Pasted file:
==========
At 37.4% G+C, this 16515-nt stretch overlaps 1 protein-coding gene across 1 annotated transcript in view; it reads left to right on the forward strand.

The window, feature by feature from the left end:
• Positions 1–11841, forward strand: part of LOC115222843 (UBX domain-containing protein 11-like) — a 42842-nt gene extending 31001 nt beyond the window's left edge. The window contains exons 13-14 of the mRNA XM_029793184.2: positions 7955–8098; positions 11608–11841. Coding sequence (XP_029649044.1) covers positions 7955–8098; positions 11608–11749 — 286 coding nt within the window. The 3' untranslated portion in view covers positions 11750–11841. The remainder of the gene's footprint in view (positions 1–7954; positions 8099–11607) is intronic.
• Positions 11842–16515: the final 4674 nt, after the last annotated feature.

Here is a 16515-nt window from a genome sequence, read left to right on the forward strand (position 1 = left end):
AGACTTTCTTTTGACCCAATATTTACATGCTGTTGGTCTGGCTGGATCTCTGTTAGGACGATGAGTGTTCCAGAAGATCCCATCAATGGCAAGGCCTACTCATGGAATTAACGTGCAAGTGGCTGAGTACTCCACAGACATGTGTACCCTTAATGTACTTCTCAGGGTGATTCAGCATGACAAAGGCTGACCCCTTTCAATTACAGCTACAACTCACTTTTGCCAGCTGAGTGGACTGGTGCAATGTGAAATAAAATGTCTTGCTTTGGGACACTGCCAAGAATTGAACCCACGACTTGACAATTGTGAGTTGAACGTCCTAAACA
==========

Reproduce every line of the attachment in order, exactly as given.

At 37.4% G+C, this 16515-nt stretch overlaps 1 protein-coding gene across 1 annotated transcript in view; it reads left to right on the forward strand.

The window, feature by feature from the left end:
• Positions 1–11841, forward strand: part of LOC115222843 (UBX domain-containing protein 11-like) — a 42842-nt gene extending 31001 nt beyond the window's left edge. The window contains exons 13-14 of the mRNA XM_029793184.2: positions 7955–8098; positions 11608–11841. Coding sequence (XP_029649044.1) covers positions 7955–8098; positions 11608–11749 — 286 coding nt within the window. The 3' untranslated portion in view covers positions 11750–11841. The remainder of the gene's footprint in view (positions 1–7954; positions 8099–11607) is intronic.
• Positions 11842–16515: the final 4674 nt, after the last annotated feature.

Here is a 16515-nt window from a genome sequence, read left to right on the forward strand (position 1 = left end):
AGACTTTCTTTTGACCCAATATTTACATGCTGTTGGTCTGGCTGGATCTCTGTTAGGACGATGAGTGTTCCAGAAGATCCCATCAATGGCAAGGCCTACTCATGGAATTAACGTGCAAGTGGCTGAGTACTCCACAGACATGTGTACCCTTAATGTACTTCTCAGGGTGATTCAGCATGACAAAGGCTGACCCCTTTCAATTACAGCTACAACTCACTTTTGCCAGCTGAGTGGACTGGTGCAATGTGAAATAAAATGTCTTGCTTTGGGACACTGCCAAGAATTGAACCCACGACTTGACAATTGTGAGTTGAACGTCCTAAACA